HIIT can be an easier way to do cardio. Find out the benefits of regular Cardio vs HIIT, how it has made cardio less painful for me, why cardio is necessary, and how to do HIIT.
What is Considered Cardio?
Trevor Thieme, C.S.C.S. and Openfit’s senior manager of fitness and nutrition content says, “Cardio is anything that A) raises your heart and breathing rates, and B) improves the function of your heart, lungs, and circulatory system (Heffernan, 2020).”
Cardio Love It, Like It, or Hate It?
I personally was not a fan of cardio for a very long time. I’m not even sure why I joined track in high school. Like running was painful a lot of the time, not fun. I suppose I enjoyed track meets even though I wasn’t very good. But I still have no clue why I did for 5 years, especially hurdles. I know I joined tennis because I had a ton of friends doing it and that made it super fun.
Anyway, I enjoy cardio exercise if I’m doing outdoor sports, but getting in cardio exercise 3 times a week is super hard especially in the Winter. For years I didn’t bother doing cardio exercise. In the cold months I would just walk on my treadmill for exercise. I thought just getting exercise was good enough. But then I learned about HIIT along with how important cardio is, and that changed things for me. HIIT made cardio exercise less painful for me, less time consuming, and more rewarding.
My husband was also not a huge fan of regular cardio exercise and was all about strength training, but I told him cardio is just as important and encouraged him to try HIIT. Once he started he didn’t need me to push him to do it. He noticed the mental and physical benefits and now regularly does HIIT 3 times a week.
Before I talk about HIIT… Why Do We Need Cardio?
Cardio Exercise will Help Reduce the Risk of Both Chronic Illnesses and Deadly Diseases.
Cardio exercise is one way you can reduce the risk of heart attacks and disease along with their underlying causes such as high blood pressure and cholesterol (Top Fitness Store, 2019). It can even help with prevention of diabetes, cancer, Alzheimer’s, osteoporosis, and obesity.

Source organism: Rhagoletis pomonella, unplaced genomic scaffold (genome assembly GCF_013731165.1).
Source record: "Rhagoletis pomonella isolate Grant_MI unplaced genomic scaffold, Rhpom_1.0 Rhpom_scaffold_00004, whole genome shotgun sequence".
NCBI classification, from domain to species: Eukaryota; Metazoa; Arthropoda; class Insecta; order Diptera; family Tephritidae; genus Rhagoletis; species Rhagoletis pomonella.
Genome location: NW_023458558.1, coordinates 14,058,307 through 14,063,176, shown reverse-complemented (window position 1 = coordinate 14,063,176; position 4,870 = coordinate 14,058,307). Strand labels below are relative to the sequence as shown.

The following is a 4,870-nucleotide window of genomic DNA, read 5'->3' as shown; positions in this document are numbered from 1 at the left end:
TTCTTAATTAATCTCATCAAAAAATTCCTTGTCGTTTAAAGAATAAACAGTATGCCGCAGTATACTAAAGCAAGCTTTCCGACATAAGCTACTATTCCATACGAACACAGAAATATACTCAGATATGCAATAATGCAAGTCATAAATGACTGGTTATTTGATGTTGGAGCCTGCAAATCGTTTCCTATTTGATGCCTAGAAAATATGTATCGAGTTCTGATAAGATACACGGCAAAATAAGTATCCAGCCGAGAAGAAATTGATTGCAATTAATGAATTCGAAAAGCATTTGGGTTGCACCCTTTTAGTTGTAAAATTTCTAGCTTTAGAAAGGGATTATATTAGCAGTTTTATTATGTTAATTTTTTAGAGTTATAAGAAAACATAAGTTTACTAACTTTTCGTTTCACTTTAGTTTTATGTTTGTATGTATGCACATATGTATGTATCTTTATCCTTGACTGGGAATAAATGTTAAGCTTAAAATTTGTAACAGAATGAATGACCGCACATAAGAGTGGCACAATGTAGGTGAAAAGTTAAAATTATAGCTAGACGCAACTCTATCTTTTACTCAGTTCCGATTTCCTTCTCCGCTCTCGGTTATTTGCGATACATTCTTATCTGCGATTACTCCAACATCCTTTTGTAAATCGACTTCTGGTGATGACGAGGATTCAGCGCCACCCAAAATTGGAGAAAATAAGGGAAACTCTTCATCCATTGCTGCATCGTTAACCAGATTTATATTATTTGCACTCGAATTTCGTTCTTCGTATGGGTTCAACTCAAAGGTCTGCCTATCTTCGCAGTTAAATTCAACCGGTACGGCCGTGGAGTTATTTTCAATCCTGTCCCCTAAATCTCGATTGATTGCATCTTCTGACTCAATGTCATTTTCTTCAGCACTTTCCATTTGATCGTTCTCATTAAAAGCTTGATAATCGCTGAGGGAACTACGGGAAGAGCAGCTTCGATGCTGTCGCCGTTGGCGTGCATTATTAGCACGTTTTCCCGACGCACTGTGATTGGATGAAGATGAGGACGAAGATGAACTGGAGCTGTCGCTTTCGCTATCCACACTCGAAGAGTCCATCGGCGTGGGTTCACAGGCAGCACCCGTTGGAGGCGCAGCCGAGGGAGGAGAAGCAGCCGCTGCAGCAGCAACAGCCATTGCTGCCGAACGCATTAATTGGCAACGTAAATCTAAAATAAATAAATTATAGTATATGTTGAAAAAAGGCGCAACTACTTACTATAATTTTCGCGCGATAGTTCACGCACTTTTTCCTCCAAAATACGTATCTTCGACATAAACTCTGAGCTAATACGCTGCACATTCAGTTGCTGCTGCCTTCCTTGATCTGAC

Physical Health Benefits Include
- Strengthens the immune system
- Helps you to take in more oxygen
- Pumps blood to your working muscles
- Increases lung capacity
- Improves heart efficiency slowing resting heart rate
- It helps your body to release toxins (clears carbon dioxide and other waste products from your system)
- Improves joints
- Improves sleep: makes it easier for you to fall asleep and you get better REM sleep (I’ve personally noticed on days I’m more active I sleep better at night.)
- Helps with weight loss
- Increases energy
Mental Health Benefits Include
- Improves mood (can help with depression)
- Reduces stress
- Improves mental clarity
What is HIIT? Why Do HIIT?
Disclaimer: This is not exercise that is a good choice for everyone and anyone. Depending on your age, health issues, and physical health overall this might not be a good fit for you. Check with your doctor first.
Gyms often offer exercises that combine strength training and refer to them as HIIT, but they often don’t fit the criteria for being a HIIT exercise. When researchers talk about HIIT, they’re referring to workouts that alternate hard-charging intervals, during which a person’s heart rate reaches at least 80 percent of its maximum capacity usually for one to five minutes, with periods of rest or less intense exercise (Belluz, 2019).